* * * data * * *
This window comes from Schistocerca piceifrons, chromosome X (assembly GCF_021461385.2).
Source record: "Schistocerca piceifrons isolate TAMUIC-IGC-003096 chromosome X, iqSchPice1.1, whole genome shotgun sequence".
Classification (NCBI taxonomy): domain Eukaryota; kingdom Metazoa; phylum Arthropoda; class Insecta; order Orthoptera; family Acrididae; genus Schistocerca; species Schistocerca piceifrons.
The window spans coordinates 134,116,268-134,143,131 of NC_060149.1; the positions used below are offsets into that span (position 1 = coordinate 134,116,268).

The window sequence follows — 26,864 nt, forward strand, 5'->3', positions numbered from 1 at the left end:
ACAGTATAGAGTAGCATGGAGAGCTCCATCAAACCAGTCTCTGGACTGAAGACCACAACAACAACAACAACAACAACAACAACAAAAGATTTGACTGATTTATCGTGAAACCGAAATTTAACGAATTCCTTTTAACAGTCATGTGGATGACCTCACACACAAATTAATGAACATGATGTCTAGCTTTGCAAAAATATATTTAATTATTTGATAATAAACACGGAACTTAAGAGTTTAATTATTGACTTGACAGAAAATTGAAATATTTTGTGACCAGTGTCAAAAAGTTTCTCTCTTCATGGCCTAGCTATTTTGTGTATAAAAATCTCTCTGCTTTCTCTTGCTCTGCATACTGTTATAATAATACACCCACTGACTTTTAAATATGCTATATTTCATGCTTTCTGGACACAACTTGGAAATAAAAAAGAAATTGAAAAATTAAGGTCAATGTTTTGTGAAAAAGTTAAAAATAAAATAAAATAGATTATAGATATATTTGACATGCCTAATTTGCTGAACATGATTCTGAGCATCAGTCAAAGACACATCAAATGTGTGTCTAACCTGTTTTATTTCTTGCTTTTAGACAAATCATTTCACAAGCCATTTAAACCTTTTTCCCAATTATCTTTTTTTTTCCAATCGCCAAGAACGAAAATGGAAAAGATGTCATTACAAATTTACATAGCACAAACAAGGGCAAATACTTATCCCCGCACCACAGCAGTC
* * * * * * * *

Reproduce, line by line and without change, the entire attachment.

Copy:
This window comes from Schistocerca piceifrons, chromosome X (assembly GCF_021461385.2).
Source record: "Schistocerca piceifrons isolate TAMUIC-IGC-003096 chromosome X, iqSchPice1.1, whole genome shotgun sequence".
Classification (NCBI taxonomy): domain Eukaryota; kingdom Metazoa; phylum Arthropoda; class Insecta; order Orthoptera; family Acrididae; genus Schistocerca; species Schistocerca piceifrons.
The window spans coordinates 134,116,268-134,143,131 of NC_060149.1; the positions used below are offsets into that span (position 1 = coordinate 134,116,268).

The window sequence follows — 26,864 nt, forward strand, 5'->3', positions numbered from 1 at the left end:
ACAGTATAGAGTAGCATGGAGAGCTCCATCAAACCAGTCTCTGGACTGAAGACCACAACAACAACAACAACAACAACAACAACAAAAGATTTGACTGATTTATCGTGAAACCGAAATTTAACGAATTCCTTTTAACAGTCATGTGGATGACCTCACACACAAATTAATGAACATGATGTCTAGCTTTGCAAAAATATATTTAATTATTTGATAATAAACACGGAACTTAAGAGTTTAATTATTGACTTGACAGAAAATTGAAATATTTTGTGACCAGTGTCAAAAAGTTTCTCTCTTCATGGCCTAGCTATTTTGTGTATAAAAATCTCTCTGCTTTCTCTTGCTCTGCATACTGTTATAATAATACACCCACTGACTTTTAAATATGCTATATTTCATGCTTTCTGGACACAACTTGGAAATAAAAAAGAAATTGAAAAATTAAGGTCAATGTTTTGTGAAAAAGTTAAAAATAAAATAAAATAGATTATAGATATATTTGACATGCCTAATTTGCTGAACATGATTCTGAGCATCAGTCAAAGACACATCAAATGTGTGTCTAACCTGTTTTATTTCTTGCTTTTAGACAAATCATTTCACAAGCCATTTAAACCTTTTTCCCAATTATCTTTTTTTTTCCAATCGCCAAGAACGAAAATGGAAAAGATGTCATTACAAATTTACATAGCACAAACAAGGGCAAATACTTATCCCCGCACCACAGCAGTC